Thanks to Helen Waller for this update on the forthcoming changes to bereavement awards.
From 1 May 2020, bereavement damages awarded under the Fatal Accidents Act 1976, s.1A(3), will increase to £15,120 for causes of action that accrue from that date (see the variation order here).
The Government has described bereavement awards as being “a token payment payable to a limited group of people” (at para 18 of the Government Response to the JCHR, here), a choice of words that perhaps comes across as a little uncharitable. Yet, as a “token payment”, it’s hard at first to see why the Government has, over the years, chosen such precise figures. However, a little digging in the historical legislation reveals that the sum was initially £7,500 and remained so until 2002. From then it increased to £10,000, thereafter in 2008 and 2013 it was ostensibly increased in line with inflation to £11,800 and £12,980 respectively. The power to vary the statutory sum remains vested in the Lord Chancellor.
Aside from the sum awarded, problems with bereavement damages remain. In 2017 the Court of Appeal declared the current regime incompatible with the ECHR in the case of Smith v Lancashire Teaching Hospitals  EWCA Civ 1916. The Court held that bereavement awards should be extended to cohabitants who had been in a relationship for 2 years or more. A draft Remedial Order has been proposed by the MoJ to address this. It and the Government response can be found here. The proposed extension would clearly have significant implications for unmarried, but cohabiting, asbestos claimants. However, the proposal is moving through the non-urgent procedure and in the current climate of Covid-19 its progress may be hindered.
This post was written by James Beeton a few weeks ago with a view to being published on 20 March 2020, a date which is significant for reasons which James explains. The post was written before the Covid-19 situation had become as serious as it is now. We wish all of our readers the very best in this difficult period.
Asbestos disease claims by tenants against their landlords are not straightforward. In many cases, the written documents setting out the terms of the relevant lease may no longer be available due to the passage of time. This poses obvious practical difficulties for tenants who want to argue that their exposure to asbestos on the property was due to a breach of a term of the lease. They will usually have to put their case in this way because the landlord does not generally owe a tortious duty of care for dangerous features of the leased property: Cavalier v Pope  AC 428.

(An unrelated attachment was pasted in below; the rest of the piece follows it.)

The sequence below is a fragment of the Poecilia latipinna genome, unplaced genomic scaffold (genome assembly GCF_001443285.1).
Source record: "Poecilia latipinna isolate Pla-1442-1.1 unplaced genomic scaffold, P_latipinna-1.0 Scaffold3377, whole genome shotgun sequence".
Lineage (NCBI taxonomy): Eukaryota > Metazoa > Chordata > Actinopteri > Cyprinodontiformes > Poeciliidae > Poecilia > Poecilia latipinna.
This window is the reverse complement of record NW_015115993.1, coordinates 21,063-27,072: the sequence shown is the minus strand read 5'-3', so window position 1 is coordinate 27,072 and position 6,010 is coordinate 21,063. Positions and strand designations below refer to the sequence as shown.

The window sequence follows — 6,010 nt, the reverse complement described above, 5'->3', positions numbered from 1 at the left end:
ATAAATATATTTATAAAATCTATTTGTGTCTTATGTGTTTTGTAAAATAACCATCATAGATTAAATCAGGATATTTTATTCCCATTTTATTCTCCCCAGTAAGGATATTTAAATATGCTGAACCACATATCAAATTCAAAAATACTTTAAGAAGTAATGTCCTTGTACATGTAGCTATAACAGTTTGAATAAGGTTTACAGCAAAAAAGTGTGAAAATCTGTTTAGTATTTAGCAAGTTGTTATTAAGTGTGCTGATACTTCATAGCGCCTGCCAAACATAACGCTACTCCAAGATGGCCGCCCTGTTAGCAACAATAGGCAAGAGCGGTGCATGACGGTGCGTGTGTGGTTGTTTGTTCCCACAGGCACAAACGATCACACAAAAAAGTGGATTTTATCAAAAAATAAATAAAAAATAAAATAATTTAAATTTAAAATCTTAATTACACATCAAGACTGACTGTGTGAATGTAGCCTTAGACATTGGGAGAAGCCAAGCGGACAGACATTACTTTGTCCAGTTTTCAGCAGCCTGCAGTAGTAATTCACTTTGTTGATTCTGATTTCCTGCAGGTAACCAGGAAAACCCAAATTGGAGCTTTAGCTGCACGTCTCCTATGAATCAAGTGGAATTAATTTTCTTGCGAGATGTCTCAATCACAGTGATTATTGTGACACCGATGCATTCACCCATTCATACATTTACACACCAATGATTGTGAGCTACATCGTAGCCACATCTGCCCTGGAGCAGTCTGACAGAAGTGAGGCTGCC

Tenants under short-term (less than seven-year) residential tenancies can reasonably say that their lease must have included the statutorily implied obligation to keep the “structure and exterior” of the property in good repair pursuant to s. 11 of the Landlord and Tenant Act 1985 (or its substantively identical predecessor, section 32(1)(a) of the Housing Act 1961). But, even assuming that the relevant feature was part of the “structure and exterior”, does the failure to prevent the natural deterioration of asbestos-containing materials over time constitute a lack of repair (which is covered by s. 11) or is it just a failure to “make safe” a dangerous existing feature of the property (which is not covered)? This question has not been tested and it is likely to be controversial.
Given this uncertainty, 20 March 2020 is – or, at least, eventually will be – a significant date for asbestos practitioners. The Homes (Fitness for Human Habitation) Act 2018 came into force on 20 March 2019. This amended the Landlord and Tenant Act 1985 at ss. 9A and 9B to provide that homes let under short-term tenancies have to be fit for human habitation at the start of the tenancy and must remain so throughout the duration of the tenancy. The obligation also covers common parts of the building in which the landlord has an interest. A home which contains deteriorating asbestos is unlikely to be regarded as fit for human habitation: see the Housing Health and Safety Rating System (England) Regulations 2005, sch. 1, para. 4. The significance of 20 March 2020 is that it marks the end of a grace period for landlords in respect of short-term leases entered into before that date. All premises let under short-term leases must now be reasonably fit for human habitation.
A similar provision applies in Wales, but only where the rent is below limits which are so low that it is unlikely to have any practical application: Landlord and Tenant Act 1985, s. 8. Protections equivalent to those in England are set out in the Renting Homes (Wales) Act 2016, s. 91, but they have not yet been brought into force.